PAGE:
When Dan Aykroyd reprised his classic role as the bumbling Czech Festrunk brother on a recent episode of Saturday Night Live, he said something classic toward the oblivious slow jam duo played by Justin Timberlake and Andy Samberg: “I thought you guys were black.”
The joke cuts deep for Justin Timberlake, who spent the better part of his career swatting accusations of pretending to “be black” – the criticism didn’t relent until he pursued acting. After *NSYNC, Timberlake positioned himself as an R&B artist, with his 2002 solo debut Justified produced and co-written by The Neptunes and Timbaland. The boy-band veteran pushed enough albums to maintain his celeb status, but the perception was that Timberlake was inauthentic, which is to say, the antithesis of R&B. He was the white guy with cornrows. Sound familiar, Macklemore?
Comedy gave Timberlake a way to diffuse the negativity, because by inviting the world to laugh at him, he gambled his chance to be taken seriously. The plan worked without a hitch. Whether gyrating next to Samberg with his “Dick In A Box” or rapping alongside Late Night host Jimmy Fallon for a “History of Rap” sequence, it’s the same falsetto and dance moves as the real Justin Timberlake. He even wears a suit and tie. For that reason, the success of The 20/20 Experience has a lot to do with Lorne Michaels.
Suddenly, Timberlake is a star to champion. The curly Mouseketeer is transformed into a suave Mad Man and there has been nary a one-liner about it. Like a certain martini-swilling exec, he’s just as uncompromising on 20/20, with songs that run a cool eight minutes long, stacked with every Afrobeat musician he could find on “Let The Groove In”, a title that doubles as the album’s raison d’etre.
20/20 succeeds because it’s groove-based, which is to say, it’s neither pop-based nor logic-based. The excellent second single, “Mirrors”, is a lonely-at-the-top tale that borrows power chords from Sophie B. Hawkins’ “As I Lay Me Down”. Elsewhere, Timberlake piles all the Stylistics into his “Spaceship Coupe”, the melody of which is straight up “You Are Everything”. But instead of catching falling stars, Timberlake makes love on the moon. That’s a mark of maturity since the randy days of “If you’re in the mood to take a ride / strap on a suit and get inside” (“Space Cowboy”).
On the other hand, 20/20’s two best songs – “Don’t Hold The Wall” and “Tunnel Vision” – sound like *NSYNC’s strongest days. The percussive “Wall” is a rapid girlfriend-in-the-club confrontation a la “It Makes Me Ill” from 2000’s No Strings Attached. It’s rife with intricate Eastern influences, but no amount of production work buries the tact of a child star (“I heard your girlfriend tell you, you could do better / Well I’m the best ever”). “Tunnel Vision” takes the rhythm of “Wall” down a dark alley, where Timberlake attacks in his lower register, which fans out in an exciting upward arpeggio. Timbaland-stamped drums crash around Timberlake, who parallels his emotional state with a digital camera with a broken zoom function, as only a true artist does.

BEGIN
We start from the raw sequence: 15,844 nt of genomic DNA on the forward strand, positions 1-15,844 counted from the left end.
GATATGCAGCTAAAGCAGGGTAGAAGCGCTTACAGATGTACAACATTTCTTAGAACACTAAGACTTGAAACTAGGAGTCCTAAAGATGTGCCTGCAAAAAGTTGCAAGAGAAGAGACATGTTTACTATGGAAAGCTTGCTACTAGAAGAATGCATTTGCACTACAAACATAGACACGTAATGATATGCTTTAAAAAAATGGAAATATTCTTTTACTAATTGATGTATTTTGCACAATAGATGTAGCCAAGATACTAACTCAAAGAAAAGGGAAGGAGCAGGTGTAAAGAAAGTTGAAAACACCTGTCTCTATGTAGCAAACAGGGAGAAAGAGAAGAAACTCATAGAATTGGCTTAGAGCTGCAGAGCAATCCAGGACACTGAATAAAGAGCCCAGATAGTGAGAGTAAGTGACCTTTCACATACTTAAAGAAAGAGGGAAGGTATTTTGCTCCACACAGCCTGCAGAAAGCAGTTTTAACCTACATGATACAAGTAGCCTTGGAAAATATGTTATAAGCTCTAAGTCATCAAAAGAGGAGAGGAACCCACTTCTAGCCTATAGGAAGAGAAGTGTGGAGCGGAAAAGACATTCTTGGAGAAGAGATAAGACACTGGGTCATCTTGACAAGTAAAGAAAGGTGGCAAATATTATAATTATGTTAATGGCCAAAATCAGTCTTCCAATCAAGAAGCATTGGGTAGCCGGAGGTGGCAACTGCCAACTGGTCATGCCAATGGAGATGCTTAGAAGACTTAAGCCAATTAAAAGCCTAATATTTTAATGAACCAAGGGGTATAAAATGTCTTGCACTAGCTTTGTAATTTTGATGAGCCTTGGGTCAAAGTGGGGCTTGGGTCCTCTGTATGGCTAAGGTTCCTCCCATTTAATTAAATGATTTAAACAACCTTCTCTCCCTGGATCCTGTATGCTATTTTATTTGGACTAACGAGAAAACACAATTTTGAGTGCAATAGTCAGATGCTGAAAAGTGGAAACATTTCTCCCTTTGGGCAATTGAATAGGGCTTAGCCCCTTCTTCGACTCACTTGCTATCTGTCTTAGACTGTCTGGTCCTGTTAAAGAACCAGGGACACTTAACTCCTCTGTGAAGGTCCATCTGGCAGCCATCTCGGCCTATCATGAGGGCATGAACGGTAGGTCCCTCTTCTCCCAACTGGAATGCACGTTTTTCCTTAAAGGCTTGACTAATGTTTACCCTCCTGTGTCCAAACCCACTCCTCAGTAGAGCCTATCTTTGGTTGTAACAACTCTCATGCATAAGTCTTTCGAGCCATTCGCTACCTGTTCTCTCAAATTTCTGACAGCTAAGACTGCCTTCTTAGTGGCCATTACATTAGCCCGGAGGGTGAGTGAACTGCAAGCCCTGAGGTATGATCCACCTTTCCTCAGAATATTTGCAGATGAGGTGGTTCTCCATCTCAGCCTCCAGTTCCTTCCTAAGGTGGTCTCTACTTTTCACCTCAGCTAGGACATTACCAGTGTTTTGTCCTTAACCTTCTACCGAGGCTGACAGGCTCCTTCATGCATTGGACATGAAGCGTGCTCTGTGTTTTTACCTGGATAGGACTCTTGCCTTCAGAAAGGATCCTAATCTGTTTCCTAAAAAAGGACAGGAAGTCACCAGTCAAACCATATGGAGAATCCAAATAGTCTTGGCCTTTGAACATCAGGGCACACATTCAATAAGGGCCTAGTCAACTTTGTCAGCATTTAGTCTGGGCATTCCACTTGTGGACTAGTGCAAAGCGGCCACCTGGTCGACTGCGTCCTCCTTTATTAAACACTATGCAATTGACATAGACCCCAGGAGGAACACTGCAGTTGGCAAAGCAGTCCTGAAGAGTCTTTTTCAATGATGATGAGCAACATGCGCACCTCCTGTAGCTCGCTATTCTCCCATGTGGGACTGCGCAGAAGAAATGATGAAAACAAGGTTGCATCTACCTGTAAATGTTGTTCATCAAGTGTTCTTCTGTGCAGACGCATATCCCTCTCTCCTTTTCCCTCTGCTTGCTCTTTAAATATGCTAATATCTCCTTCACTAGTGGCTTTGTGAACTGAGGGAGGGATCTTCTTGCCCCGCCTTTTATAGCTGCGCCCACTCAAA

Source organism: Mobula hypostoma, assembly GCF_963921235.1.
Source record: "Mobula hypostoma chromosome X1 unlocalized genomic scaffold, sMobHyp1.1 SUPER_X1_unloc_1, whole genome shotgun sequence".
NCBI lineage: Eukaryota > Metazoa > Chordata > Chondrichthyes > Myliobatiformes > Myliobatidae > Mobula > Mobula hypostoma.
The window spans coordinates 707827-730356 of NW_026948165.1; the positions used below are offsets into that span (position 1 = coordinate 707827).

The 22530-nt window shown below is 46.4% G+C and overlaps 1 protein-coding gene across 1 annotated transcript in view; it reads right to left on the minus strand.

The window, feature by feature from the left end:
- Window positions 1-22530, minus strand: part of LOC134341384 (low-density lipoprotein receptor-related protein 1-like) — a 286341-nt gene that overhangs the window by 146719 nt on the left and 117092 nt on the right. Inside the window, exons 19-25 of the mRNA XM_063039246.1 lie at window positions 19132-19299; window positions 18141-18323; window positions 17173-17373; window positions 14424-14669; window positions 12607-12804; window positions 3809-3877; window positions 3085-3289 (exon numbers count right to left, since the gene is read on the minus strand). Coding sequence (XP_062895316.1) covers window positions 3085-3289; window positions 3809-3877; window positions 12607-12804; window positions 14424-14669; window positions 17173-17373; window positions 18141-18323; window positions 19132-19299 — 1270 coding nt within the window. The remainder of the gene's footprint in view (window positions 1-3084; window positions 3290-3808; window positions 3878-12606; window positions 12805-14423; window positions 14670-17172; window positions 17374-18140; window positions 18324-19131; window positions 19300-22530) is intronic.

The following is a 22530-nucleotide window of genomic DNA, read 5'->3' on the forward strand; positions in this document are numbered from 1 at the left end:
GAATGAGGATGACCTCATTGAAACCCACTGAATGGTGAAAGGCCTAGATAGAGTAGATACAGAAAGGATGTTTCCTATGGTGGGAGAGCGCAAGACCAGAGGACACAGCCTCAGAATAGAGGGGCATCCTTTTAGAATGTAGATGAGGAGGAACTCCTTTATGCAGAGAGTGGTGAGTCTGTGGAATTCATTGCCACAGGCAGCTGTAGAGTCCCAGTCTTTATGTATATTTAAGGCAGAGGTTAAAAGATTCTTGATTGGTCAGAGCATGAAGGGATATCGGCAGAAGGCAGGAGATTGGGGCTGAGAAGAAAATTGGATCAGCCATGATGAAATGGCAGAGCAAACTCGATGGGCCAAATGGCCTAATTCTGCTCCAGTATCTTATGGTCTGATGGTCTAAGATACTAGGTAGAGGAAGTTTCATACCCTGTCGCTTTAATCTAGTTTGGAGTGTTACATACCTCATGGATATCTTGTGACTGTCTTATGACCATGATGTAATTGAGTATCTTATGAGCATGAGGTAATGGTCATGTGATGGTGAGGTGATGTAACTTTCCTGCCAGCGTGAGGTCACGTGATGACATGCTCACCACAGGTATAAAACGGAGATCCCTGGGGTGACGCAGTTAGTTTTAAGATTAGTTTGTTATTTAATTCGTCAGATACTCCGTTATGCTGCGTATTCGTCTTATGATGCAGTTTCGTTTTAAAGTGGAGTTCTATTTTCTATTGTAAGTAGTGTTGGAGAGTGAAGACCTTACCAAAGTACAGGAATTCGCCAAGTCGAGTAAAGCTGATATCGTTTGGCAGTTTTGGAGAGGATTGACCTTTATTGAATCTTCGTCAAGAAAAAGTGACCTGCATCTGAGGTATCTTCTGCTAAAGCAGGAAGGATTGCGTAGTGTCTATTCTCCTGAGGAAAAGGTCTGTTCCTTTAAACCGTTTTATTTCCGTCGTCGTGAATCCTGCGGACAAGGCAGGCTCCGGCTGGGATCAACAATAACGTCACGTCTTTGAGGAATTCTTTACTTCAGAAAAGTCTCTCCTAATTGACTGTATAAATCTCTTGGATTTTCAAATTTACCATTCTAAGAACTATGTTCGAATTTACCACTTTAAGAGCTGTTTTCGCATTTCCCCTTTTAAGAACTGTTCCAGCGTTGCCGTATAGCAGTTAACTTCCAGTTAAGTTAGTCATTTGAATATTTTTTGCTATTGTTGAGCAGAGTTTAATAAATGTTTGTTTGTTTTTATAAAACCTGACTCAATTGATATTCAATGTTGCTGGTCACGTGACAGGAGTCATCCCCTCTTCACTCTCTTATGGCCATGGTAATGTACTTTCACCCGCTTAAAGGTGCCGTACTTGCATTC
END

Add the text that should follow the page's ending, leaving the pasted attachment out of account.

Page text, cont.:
Timberlake always sounds more appealing when he’s in digital-get-down mode (“Rock Your Body”, “SexyBack”) as opposed to masquerading as some ’70s soothsayer like Barry White, which he attempts on the orchestra-led “Pusher Love Girl” (“My hydroponic, candy jellybean”) and on “Strawberry Bubblegum”, which lunges for Steely Dan innuendo with some fancy-pants chord inversions. Both songs are infectious, although the sex-as-candy metaphors are unappetizing. Sweetness is his weakness, we get it. But when things aren’t so saccharine (“Cry Me A River,” “What Goes Around … Comes Around”), Timberlake smacks his gum loudest.
On “That Girl”, Timberlake pares a funky guitar solo with Temptations-style fanfare as “JT and the Tennessee Kids”. It’s a far more entertaining suit-and-tie number than “Suit & Tie”. When Timberlake sings about love “swingin’ in the air tonight”, he sounds out of touch, like a Stepford Housewife or Johnny Mathis. There is a plastic eeriness in the song that is contextualized by the sterility of wearing black and white.
In a brief interlude, Jay-Z raps: “This is truffle season / time for tuxedos for no reason.” Jay’s detachment alone indicates this is no “Big Pimpin’ 2”. The opulence of “Suit & Tie” is oppressive; Timberlake is jockeyed around the time and key shifts and scrambles between mantric monotone and squeaky-clean falsetto. Beyond the brass instrumentation and sleek branding, the implicit strictures of ”Suit & Tie” make it a truly authentic moment.
Essential Tracks: “Pusher Love Girl”, “Don’t Hold the Wall”, “Mirrors”, and “Tunnel Vision”
Feature artwork by Kristin Frenzel: